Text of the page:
Lagging farm economy slows economic growth of Vietnam

VOV | Wed, Jun 1, 2016 04:30:52 PM Share this on

Economic growth has slowed in the first four months of the year in many industries in Vietnam but is holding its own in others, reflecting a crunch at factories producing exports.

None of the industries are in outright recession, says the Vietnam Association of Seafood Exporters and Producers (VASEP), but growth in many has slowed significantly over the rate experienced for the same four-month period last year.

Agriculture, forestry and fishing faced an output contraction for the first time in over 15 years as drought and saltwater intrusion dampened production in the Mekong Delta, said Truong Dinh Hoe, secretary general of VASEP.

"Manufacturing activity was generally softer, mostly due to output declines in export-related industries," Mr Hoe underscored.

Though, Mr Hoe was quick to point out that economists at VASEP believe the pace of manufacturing will quicken in the coming months given that the second half of the year is peak season for the segment.

Resilient construction activity as a result of robust foreign direct investment disbursements was the salvation for the economy in the early months of the year and this strength will likely continue, said Mr Hoe.

On the back of the poor performance of industries comprising agriculture, forestry and fishing and the uncertainty of their full recovery yet this year, VASEP is concerned that the growth target of 6.8% set by the National Assembly for the economy won’t be achieved.

Dr Nguyen Do Anh Tuan, director of the Institute of Policy and Strategy for Agriculture and Rural Development, shares Mr Hoe’s concerns over the ability of agriculture to bounce back and regain momentum.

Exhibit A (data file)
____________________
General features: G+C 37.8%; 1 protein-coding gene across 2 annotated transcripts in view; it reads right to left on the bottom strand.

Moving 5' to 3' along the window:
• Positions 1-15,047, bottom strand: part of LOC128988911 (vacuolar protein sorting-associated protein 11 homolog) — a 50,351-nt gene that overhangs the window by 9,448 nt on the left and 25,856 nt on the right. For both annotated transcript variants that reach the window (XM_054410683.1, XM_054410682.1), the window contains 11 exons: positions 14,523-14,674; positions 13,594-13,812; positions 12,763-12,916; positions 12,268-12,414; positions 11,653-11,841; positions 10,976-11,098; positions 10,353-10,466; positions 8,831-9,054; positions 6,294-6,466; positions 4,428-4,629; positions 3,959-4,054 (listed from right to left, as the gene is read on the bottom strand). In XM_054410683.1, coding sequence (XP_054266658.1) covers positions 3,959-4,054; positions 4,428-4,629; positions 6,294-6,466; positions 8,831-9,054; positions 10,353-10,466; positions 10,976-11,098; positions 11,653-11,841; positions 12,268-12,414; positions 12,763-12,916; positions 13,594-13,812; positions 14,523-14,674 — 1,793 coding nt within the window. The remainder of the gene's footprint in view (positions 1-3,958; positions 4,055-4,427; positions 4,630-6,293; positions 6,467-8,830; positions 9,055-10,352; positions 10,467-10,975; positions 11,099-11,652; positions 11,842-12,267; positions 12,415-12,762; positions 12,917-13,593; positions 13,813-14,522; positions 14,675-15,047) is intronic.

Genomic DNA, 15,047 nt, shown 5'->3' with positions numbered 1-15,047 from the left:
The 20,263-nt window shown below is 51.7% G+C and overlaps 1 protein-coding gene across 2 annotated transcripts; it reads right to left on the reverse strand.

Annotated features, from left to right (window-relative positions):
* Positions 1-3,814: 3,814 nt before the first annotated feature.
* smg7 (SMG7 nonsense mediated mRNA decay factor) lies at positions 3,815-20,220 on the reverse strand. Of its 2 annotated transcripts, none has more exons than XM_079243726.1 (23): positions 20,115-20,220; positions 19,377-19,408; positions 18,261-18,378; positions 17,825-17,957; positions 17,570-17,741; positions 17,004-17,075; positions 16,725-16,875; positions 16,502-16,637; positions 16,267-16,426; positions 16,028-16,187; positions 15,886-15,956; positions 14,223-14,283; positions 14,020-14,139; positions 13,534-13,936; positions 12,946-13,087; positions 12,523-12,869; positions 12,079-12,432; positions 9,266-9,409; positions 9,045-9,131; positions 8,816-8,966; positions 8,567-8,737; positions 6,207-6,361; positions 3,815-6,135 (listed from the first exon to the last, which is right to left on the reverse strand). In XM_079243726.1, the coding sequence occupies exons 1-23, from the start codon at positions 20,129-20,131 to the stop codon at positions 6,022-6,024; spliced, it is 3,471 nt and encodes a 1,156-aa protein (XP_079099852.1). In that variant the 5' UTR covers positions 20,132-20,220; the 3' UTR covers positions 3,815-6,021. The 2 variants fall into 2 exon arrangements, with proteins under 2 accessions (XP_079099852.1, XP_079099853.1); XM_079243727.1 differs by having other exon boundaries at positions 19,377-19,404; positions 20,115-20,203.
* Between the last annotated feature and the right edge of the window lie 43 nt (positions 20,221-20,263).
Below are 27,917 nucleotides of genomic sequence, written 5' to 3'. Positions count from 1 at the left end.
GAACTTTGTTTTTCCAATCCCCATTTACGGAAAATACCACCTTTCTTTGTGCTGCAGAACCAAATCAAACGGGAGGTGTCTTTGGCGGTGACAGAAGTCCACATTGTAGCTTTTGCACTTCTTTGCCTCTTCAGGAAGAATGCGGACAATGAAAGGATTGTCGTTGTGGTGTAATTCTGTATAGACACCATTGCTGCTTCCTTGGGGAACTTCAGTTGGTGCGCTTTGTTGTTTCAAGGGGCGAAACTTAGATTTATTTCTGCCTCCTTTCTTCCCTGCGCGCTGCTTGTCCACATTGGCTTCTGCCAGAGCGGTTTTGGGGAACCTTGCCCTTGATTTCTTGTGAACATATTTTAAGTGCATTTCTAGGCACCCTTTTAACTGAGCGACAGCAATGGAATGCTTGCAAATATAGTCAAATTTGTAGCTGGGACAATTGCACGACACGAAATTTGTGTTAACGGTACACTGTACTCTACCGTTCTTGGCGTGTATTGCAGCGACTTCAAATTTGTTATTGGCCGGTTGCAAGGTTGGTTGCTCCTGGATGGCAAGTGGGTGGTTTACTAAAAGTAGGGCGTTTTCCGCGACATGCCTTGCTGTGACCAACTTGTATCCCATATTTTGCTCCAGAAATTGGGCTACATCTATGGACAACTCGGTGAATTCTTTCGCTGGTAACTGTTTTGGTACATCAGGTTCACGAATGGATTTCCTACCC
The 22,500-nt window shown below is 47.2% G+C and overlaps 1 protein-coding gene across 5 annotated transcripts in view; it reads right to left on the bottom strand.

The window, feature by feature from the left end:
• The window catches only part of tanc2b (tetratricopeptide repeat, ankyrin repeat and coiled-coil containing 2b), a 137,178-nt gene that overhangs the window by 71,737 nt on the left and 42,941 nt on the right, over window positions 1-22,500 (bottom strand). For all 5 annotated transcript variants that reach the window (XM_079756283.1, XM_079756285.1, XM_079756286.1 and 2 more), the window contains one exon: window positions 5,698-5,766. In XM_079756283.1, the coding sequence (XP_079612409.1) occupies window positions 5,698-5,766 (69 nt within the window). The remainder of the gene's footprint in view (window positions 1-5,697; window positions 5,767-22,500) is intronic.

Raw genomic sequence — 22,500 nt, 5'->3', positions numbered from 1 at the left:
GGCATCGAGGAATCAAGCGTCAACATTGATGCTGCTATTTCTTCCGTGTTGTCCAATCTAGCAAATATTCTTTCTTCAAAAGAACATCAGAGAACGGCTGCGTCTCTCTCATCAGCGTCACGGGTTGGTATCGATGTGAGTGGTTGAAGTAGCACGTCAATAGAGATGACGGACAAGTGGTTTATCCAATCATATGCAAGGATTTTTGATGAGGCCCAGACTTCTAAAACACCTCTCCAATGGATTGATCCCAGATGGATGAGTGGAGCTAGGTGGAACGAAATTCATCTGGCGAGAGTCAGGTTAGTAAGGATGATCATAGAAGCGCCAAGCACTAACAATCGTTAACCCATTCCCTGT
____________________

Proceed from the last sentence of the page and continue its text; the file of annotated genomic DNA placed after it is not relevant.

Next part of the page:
According to Do Anh Tuan, “Agriculture in Vietnam, and the rice segment in particular, is losing its competitive advantage in the global market brought about by a number of factors.”

On the one hand, rivals for lower quality rice – such as Cambodia and Myanmar – with their rich natural resources and cheap workforces, are making it less profitable for Vietnam farmers to continue to grow rice.

On the other hand, India and Pakistan have already cornered the more lucrative market for fragrant rice, said Mr Tuan, and the industry in Vietnam has a lot of catching up to do.

Do Thang Hai, deputy minister the Ministry of Industry and Trade (MoIT) said he believes it could take more than a decade to turn the slump in rice production around and get on track to producing high quality rice at a profit.

The scheme to develop a fragrant rice that can compete head on with Thai and Indian rice could take until the year 2030 to fully implement, said Mr Hai, and it will take a lot of investment in infrastructure, technology and marketing to accomplish.

The MoIT reported that in the first four months the year Vietnam exports reached a year-on-year increase of 6% in total export value to US$52.87 billion. The rate was lower than the growth rate of 7.2% in the first four months of 2015.

Source: VOV